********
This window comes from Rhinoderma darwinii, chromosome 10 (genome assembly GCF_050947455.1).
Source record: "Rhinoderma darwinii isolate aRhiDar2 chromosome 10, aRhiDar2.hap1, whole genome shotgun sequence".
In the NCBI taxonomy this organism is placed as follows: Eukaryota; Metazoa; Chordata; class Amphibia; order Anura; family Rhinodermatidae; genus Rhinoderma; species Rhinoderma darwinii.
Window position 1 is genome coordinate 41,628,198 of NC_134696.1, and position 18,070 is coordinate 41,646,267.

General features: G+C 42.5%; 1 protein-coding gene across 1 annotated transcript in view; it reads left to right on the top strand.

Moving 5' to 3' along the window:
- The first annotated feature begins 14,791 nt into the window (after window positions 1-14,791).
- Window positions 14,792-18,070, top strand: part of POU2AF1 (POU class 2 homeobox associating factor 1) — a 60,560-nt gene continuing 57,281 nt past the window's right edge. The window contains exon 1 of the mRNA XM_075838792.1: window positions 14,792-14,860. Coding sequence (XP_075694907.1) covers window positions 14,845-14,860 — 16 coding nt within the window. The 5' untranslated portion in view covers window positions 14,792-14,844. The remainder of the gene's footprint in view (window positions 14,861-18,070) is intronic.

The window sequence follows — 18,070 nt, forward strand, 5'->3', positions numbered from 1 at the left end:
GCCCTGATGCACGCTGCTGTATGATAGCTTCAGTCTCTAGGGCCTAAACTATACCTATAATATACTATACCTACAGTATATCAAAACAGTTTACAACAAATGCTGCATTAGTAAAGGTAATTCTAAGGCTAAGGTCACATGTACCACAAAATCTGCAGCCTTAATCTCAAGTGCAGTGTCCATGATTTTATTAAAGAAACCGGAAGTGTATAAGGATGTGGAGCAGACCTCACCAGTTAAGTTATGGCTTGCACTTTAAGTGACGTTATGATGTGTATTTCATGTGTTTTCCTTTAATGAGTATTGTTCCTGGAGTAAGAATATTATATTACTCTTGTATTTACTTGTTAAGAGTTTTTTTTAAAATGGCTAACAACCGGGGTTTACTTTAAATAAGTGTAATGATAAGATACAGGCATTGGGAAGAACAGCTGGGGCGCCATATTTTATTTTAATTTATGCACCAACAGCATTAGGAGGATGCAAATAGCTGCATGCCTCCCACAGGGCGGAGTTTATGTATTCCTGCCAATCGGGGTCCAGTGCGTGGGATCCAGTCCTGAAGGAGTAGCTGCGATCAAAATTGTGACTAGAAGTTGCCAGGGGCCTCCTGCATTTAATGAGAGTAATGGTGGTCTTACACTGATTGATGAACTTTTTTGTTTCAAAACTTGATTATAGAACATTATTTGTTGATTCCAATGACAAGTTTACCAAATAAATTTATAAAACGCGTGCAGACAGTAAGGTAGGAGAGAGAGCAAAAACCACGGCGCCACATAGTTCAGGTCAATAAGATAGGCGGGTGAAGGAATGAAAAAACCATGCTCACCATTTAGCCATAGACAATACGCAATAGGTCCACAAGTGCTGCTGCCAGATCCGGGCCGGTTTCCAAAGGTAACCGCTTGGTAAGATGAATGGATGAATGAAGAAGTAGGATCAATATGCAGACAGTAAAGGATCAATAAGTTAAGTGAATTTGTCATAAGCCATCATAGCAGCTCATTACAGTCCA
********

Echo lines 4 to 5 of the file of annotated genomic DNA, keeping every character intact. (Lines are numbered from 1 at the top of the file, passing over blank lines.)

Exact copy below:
Window position 1 is genome coordinate 41,628,198 of NC_134696.1, and position 18,070 is coordinate 41,646,267.

General features: G+C 42.5%; 1 protein-coding gene across 1 annotated transcript in view; it reads left to right on the top strand.